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Wednesday, Oct. 28, 2009

Matisyahu Finds His Light

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Matisyahu immediately established himself as a singular musician with his 2004 album, Shake Off the Dust…Arise. To this day, there still aren’t many Brooklyn Hasidic Jews who fuse reggae and hip-hop.

But in some respects, it’s only with his newest CD, Light, that Matisyahu has become his own man on an artistic level, making a CD that he says comes closer to fully reflecting the sound and range of music he wants to create.

“I sort of broke away from anyone who was telling me how to make music or what kind of music to make,” Matisyahu says. “I just sort of went, ‘These are the kind of beats I want on the record. These are the people I want to write it with. This is who I want to work with.’”

To be sure, reggae and hip-hop continue to be at the root of many of the new songs. For instance, “I Will Be Light” is a pure reggae/dub song, while “Escape” leans heavily on hip-hop with its rapped vocals and skittering beat.

But Light also ventures well beyond those styles. “So Hi, So Lo” manages to be both graceful and hard-hitting with its fusion of soul and rock. A bit of grand, symphonic pop sweetens the melody of “For You,” while the beat has street-level grit. “Motivate” and “Darkness Into Light” bring a rock element into Matisyahu’s musical vocabulary.

The move toward a wider-ranging sound hasn’t happened overnight for Matisyahu (his English-language name is Matthew Miller; Matisyahu is Hebrew for Matthew). In fact, his musical interests began to expand soon after his first CD was in stores, when Matisyahu began touring and his band introduced him to new music on their long van rides.

The music on Light wasn’t created overnight, either. After touring behind his second CD, 2006’s Youth, Matisyahu took a break from touring and began what eventually grew into a two-year process of writing and recording Light.

“I wanted to take the time with the record,” Matisyahu says. “I didn’t want to be rushed. I didn’t want to sort of be in the middle of touring, then home for a week to work on the record and then go back out on tour and come back. That’s how the Youth record was made, and it was telling of the time. That time period of my life, that’s just how it was. Everything was on the run. And I wanted to make a more settled record.”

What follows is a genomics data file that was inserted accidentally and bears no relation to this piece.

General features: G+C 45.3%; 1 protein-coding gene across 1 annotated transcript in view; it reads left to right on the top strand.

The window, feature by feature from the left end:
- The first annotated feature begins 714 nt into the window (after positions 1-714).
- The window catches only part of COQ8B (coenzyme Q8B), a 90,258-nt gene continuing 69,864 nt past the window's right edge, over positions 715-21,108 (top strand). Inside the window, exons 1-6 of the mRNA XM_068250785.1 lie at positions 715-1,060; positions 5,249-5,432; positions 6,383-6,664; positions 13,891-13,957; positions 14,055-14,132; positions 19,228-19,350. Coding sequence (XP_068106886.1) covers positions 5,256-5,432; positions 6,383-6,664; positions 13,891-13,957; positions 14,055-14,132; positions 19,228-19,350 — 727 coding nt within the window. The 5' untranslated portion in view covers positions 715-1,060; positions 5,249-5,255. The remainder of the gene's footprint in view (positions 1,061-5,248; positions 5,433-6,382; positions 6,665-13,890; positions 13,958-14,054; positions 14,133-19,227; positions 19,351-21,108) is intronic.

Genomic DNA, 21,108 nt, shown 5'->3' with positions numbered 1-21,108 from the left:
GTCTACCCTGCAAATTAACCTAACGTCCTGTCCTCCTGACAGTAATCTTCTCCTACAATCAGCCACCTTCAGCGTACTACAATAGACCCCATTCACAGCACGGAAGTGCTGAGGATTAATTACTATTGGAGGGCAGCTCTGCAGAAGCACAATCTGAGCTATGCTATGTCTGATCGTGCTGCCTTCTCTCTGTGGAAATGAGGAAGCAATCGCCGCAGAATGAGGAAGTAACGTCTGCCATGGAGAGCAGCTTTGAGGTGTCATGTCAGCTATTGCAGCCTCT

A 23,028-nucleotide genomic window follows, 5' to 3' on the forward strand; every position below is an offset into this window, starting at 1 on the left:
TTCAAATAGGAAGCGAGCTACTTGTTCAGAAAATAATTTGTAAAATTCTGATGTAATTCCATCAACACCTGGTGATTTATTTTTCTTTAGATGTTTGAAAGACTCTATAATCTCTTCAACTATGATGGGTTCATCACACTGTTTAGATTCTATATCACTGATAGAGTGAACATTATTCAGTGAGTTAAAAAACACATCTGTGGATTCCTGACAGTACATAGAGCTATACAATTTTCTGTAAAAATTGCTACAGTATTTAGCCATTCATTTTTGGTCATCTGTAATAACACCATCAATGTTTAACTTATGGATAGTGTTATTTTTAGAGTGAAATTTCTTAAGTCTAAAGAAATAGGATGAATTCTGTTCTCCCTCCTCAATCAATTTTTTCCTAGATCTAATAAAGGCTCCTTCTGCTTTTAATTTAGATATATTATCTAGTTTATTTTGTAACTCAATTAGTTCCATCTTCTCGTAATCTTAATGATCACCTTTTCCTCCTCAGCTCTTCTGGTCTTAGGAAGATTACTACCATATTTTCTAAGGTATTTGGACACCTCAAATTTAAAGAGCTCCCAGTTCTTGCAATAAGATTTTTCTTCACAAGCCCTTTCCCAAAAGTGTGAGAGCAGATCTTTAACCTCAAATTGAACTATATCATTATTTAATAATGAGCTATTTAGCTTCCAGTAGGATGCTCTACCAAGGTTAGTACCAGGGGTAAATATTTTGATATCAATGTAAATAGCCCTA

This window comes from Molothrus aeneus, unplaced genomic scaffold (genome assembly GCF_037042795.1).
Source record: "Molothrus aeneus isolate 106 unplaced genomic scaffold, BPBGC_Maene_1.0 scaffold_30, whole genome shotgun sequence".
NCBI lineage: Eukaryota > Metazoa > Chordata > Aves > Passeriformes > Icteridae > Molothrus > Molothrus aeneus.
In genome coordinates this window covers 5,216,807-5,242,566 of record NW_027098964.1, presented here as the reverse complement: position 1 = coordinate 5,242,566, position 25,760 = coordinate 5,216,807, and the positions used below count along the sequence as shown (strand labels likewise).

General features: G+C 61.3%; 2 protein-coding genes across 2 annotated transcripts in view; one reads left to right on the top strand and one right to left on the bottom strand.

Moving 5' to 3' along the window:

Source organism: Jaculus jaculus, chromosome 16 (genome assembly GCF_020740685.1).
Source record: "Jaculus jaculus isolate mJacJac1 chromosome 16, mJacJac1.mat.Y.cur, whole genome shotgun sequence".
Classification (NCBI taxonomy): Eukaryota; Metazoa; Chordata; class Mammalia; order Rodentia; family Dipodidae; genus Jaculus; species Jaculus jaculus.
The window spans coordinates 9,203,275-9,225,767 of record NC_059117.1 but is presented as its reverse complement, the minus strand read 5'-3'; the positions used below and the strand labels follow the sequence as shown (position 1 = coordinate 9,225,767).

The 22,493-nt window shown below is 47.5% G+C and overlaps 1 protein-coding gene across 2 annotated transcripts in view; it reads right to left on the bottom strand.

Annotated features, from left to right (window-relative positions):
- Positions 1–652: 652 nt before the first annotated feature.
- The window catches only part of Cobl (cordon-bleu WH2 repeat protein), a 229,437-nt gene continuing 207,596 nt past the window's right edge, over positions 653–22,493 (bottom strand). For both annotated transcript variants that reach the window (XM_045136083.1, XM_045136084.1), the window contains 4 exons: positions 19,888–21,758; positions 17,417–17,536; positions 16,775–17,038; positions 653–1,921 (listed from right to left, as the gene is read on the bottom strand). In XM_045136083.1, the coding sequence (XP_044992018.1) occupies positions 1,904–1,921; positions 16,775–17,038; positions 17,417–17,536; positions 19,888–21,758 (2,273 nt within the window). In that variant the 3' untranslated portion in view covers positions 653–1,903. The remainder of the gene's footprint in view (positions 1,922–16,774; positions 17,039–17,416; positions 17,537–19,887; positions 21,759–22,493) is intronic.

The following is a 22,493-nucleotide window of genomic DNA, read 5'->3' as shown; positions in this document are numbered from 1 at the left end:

Now, the songs on Light are helping Matisyahu achieve a goal for his live shows. He says that as he toured behind his first two studio albums, and for his 2005 concert release, Live At Stubb’s, he found himself falling into the trap of trying to deliver increasingly high-energy shows.

“I started to notice that all of the songs at the end of the tour, all of the songs would be about five [beats per minute] faster than when we started the tour and the recordings,” he says. “Every song was getting faster. And there was this feeling I’d get, sort of like herding cattle or something, like having to keep this energy going at this high level all the time or else it’s not a good show.”

More recently, Matisyahu found himself wanting to create a more varied concert experience, both in mood and intensity.

“I really am way into the idea of having the orgasmic experience, the ups and downs, so [I want] more meditative moments, more quiet moments, just authentic moments,” he says.

Matisyahu plays The Pabst Theater on Saturday, Oct. 31.

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